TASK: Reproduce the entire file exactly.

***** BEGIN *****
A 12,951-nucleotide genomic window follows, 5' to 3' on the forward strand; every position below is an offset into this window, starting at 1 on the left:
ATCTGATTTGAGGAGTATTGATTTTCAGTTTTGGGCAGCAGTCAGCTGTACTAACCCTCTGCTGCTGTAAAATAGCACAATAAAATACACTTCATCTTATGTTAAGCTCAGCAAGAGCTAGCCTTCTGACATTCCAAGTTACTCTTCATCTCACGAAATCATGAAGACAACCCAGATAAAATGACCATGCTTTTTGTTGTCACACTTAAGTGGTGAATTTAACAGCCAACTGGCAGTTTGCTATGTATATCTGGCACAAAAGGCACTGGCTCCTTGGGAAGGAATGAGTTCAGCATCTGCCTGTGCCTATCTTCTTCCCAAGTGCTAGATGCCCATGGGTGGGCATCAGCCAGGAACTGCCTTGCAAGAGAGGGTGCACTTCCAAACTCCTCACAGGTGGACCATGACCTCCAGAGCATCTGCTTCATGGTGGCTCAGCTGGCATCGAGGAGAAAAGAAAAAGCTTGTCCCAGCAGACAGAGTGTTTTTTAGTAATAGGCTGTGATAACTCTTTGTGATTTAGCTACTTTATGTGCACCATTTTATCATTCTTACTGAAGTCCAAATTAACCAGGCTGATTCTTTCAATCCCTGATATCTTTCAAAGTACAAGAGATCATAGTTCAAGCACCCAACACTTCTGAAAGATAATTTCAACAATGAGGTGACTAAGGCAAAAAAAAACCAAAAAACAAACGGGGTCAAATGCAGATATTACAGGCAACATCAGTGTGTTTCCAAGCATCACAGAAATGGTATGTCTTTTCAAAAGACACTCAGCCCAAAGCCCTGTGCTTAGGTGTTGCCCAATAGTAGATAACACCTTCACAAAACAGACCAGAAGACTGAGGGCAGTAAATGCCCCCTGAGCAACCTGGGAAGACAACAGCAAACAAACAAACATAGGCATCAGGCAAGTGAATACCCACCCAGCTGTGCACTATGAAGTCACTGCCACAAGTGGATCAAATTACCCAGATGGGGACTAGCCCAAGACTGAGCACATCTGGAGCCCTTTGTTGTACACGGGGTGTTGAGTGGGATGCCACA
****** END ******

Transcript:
A 12,951-nucleotide genomic window follows, 5' to 3' on the forward strand; every position below is an offset into this window, starting at 1 on the left:
ATCTGATTTGAGGAGTATTGATTTTCAGTTTTGGGCAGCAGTCAGCTGTACTAACCCTCTGCTGCTGTAAAATAGCACAATAAAATACACTTCATCTTATGTTAAGCTCAGCAAGAGCTAGCCTTCTGACATTCCAAGTTACTCTTCATCTCACGAAATCATGAAGACAACCCAGATAAAATGACCATGCTTTTTGTTGTCACACTTAAGTGGTGAATTTAACAGCCAACTGGCAGTTTGCTATGTATATCTGGCACAAAAGGCACTGGCTCCTTGGGAAGGAATGAGTTCAGCATCTGCCTGTGCCTATCTTCTTCCCAAGTGCTAGATGCCCATGGGTGGGCATCAGCCAGGAACTGCCTTGCAAGAGAGGGTGCACTTCCAAACTCCTCACAGGTGGACCATGACCTCCAGAGCATCTGCTTCATGGTGGCTCAGCTGGCATCGAGGAGAAAAGAAAAAGCTTGTCCCAGCAGACAGAGTGTTTTTTAGTAATAGGCTGTGATAACTCTTTGTGATTTAGCTACTTTATGTGCACCATTTTATCATTCTTACTGAAGTCCAAATTAACCAGGCTGATTCTTTCAATCCCTGATATCTTTCAAAGTACAAGAGATCATAGTTCAAGCACCCAACACTTCTGAAAGATAATTTCAACAATGAGGTGACTAAGGCAAAAAAAAACCAAAAAACAAACGGGGTCAAATGCAGATATTACAGGCAACATCAGTGTGTTTCCAAGCATCACAGAAATGGTATGTCTTTTCAAAAGACACTCAGCCCAAAGCCCTGTGCTTAGGTGTTGCCCAATAGTAGATAACACCTTCACAAAACAGACCAGAAGACTGAGGGCAGTAAATGCCCCCTGAGCAACCTGGGAAGACAACAGCAAACAAACAAACATAGGCATCAGGCAAGTGAATACCCACCCAGCTGTGCACTATGAAGTCACTGCCACAAGTGGATCAAATTACCCAGATGGGGACTAGCCCAAGACTGAGCACATCTGGAGCCCTTTGTTGTACACGGGGTGTTGAGTGGGATGCCACA